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Mental Wellbeing post transplant

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Rachelj01 Total Reaction Points: 16
I was diagnosed with AML back in March 15, after the routine chemotherapy I underwent a transplant which sadly didn’t work therefore I had a second transplant in Feb 16. I quickly regained good health, in fact how well my body has recovered never fails to impress me. I feel as it at times I am still very much recovering from the mental trauma of the entire experience. Prior to being unwell I lead a very busy life, juggling work, family, friends, home improvements etc which looking back I took in my stride. In comparison, I now find juggling all those routine day to day tasks can at times be overwhelming, it’s as if my capacity to deal with stress has been reduced to the minimum. Coupled with still suffering fatigue to a certain degree, I feel as if I am still on the journey to recovery even though my body / blood etc. are in fine form. Does / did anyone else find that it took them time to rebuild their mental / emotional strength?

Comments

  • greg777 Total Reaction Points: 59
    Hi Rachel,
    I completely recognise this. My transplant was similar time to you. I started a post a while back about mental health post-transplant. I don't feel like i am the same person mentally. Anxiety is ridiculous and I too have very little tolerance for stress. However, I think it is getting better with time - maybe like a bad fall off a bike. At first, the thought of getting on a bike again seems so far away, then you are really wobbly, then you start to get back some confidence and then hopefully you are back to where you used to be - only with the knowledge of what it feels like to fall off, and the fear it might happen again. If I look back, I know I have made progress, but I am still self-aware enough to know that I am not the same person as before -maybe that is natural with what we have been through? And part of it is to acknowledge that and not beat ourselves up about it? I also read that adrenaline and cortisol levels go all a bit wonky after transplant so maybe the chemicaliën transpireren against us also? But I do think it gets better with time.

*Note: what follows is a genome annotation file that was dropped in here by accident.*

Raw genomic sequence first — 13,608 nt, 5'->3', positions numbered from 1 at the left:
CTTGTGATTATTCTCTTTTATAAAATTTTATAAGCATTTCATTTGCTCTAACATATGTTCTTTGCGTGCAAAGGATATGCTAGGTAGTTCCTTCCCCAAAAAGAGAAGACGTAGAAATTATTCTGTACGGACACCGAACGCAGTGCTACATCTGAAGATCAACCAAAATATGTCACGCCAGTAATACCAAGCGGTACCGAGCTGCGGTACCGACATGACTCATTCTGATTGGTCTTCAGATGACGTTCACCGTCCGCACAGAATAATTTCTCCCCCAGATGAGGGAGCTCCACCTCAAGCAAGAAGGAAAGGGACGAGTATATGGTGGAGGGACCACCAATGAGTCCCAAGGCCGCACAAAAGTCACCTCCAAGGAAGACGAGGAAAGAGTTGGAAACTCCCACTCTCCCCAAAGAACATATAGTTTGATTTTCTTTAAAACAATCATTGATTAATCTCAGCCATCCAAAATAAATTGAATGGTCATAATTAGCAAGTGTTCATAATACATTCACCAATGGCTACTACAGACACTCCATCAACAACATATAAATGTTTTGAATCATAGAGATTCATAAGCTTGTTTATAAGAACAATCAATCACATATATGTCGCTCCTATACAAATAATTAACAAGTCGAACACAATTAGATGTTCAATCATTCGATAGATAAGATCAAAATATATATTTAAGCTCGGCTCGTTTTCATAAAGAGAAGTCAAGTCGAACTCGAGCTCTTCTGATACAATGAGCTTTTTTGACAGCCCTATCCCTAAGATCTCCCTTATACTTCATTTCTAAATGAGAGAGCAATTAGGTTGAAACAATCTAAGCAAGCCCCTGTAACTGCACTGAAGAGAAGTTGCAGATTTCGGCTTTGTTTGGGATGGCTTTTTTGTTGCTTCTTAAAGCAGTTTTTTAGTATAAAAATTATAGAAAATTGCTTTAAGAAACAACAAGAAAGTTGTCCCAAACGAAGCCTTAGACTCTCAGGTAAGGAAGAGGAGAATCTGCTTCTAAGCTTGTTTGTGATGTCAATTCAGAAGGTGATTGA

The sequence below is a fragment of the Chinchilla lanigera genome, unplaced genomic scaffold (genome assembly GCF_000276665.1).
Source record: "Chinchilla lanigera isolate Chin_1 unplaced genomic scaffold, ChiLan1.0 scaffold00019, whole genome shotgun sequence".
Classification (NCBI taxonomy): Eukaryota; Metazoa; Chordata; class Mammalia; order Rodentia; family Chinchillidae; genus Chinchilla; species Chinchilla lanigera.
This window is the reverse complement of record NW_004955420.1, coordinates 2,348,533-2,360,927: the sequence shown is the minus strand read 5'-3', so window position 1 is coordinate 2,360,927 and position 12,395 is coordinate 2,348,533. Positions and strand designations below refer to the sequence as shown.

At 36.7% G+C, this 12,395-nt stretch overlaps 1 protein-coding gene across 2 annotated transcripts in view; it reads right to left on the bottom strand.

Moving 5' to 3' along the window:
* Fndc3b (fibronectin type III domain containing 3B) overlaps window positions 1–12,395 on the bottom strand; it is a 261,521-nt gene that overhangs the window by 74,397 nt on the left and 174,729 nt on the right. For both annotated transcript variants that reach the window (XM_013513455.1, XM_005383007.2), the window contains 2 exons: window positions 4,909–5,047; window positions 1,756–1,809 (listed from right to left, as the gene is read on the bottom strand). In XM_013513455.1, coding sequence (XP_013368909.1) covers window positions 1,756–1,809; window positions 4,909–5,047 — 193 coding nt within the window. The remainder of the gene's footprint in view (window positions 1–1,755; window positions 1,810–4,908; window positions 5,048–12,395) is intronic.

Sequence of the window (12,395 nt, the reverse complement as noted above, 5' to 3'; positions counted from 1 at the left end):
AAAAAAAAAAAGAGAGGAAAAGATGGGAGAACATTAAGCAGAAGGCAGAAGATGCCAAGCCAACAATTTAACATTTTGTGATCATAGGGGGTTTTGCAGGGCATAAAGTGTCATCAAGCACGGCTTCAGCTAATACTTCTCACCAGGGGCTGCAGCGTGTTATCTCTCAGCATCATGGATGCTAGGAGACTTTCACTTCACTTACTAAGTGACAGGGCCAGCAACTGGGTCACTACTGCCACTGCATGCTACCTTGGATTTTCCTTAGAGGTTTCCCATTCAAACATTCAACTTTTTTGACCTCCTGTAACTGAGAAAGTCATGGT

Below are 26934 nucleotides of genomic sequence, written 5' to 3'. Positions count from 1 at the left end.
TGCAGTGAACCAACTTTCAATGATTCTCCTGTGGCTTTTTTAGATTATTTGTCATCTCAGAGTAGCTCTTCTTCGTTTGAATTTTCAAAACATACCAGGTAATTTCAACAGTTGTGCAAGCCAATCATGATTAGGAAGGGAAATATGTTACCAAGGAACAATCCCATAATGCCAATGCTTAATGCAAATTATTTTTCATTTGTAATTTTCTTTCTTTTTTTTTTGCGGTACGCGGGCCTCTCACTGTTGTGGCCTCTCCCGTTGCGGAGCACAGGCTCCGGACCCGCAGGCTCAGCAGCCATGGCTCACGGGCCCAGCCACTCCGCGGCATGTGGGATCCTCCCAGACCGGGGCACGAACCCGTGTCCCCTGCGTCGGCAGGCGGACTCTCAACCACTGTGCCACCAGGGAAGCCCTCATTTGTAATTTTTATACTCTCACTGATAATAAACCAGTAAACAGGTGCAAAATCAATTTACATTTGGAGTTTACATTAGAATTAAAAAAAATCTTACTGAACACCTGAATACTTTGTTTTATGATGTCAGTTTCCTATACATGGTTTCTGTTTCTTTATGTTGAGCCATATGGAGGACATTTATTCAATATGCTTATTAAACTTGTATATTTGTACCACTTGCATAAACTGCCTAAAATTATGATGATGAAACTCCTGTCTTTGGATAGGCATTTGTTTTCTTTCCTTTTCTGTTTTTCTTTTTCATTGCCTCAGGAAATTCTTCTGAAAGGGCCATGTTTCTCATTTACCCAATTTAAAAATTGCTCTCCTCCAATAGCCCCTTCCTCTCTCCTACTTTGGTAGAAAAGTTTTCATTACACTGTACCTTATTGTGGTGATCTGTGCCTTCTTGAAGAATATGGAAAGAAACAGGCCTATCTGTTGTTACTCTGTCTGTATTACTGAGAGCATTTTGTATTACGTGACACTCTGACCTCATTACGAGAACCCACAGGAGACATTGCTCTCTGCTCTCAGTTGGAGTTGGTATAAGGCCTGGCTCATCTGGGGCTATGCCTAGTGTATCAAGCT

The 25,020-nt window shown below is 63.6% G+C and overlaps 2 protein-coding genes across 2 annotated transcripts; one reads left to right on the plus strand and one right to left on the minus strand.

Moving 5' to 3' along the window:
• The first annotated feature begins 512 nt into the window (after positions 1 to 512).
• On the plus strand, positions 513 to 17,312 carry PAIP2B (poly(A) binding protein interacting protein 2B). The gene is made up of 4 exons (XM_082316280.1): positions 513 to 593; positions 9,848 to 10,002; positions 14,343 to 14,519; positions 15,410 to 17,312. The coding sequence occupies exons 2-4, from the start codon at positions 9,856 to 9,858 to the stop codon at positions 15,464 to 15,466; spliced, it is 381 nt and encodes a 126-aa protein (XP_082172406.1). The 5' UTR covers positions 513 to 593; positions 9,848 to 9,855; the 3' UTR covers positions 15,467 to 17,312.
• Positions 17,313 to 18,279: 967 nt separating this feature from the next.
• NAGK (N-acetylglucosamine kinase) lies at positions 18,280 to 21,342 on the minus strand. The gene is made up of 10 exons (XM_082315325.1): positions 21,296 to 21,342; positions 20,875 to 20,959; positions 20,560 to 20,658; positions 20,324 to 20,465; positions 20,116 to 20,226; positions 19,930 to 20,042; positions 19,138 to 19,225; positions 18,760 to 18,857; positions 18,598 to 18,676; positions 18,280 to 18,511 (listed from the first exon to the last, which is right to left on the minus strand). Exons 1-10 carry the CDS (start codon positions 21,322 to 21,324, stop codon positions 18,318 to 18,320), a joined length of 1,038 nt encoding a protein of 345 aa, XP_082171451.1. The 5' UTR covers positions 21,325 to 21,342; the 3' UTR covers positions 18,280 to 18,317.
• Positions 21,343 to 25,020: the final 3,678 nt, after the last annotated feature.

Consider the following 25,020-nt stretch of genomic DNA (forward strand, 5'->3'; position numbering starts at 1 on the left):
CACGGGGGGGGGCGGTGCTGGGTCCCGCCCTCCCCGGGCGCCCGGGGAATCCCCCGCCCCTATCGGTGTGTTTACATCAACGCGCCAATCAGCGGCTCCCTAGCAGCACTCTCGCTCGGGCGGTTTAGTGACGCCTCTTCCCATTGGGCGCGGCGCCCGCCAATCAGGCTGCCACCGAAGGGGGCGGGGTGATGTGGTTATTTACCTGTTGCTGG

Wishing you all the best,

    Greg
  • Dieseldrinker62Dieseldrinker62 Total Reaction Points: 241
    Hi Rachel,

    I think at 18 months post transplant and having relapsed once you possibly still have a sub-conscious fear that your illness may come back and that perhaps unsettles your mind? We're all affected and react in different ways, possibly as a result of how well we coped during the treatment and transplant, and how smoothly our initial recovery went. If you've had setbacks along the way I guess it takes a while to get relaxed enough for the stress to go away.

    I think when I was at the stage you are at now I was also a little stressed at times and occasionally got emotional. I'd say I am probably still more emotional than I was before, but as I approach the 5 year mark in January I would say I don't get so stressed in relation to my illness.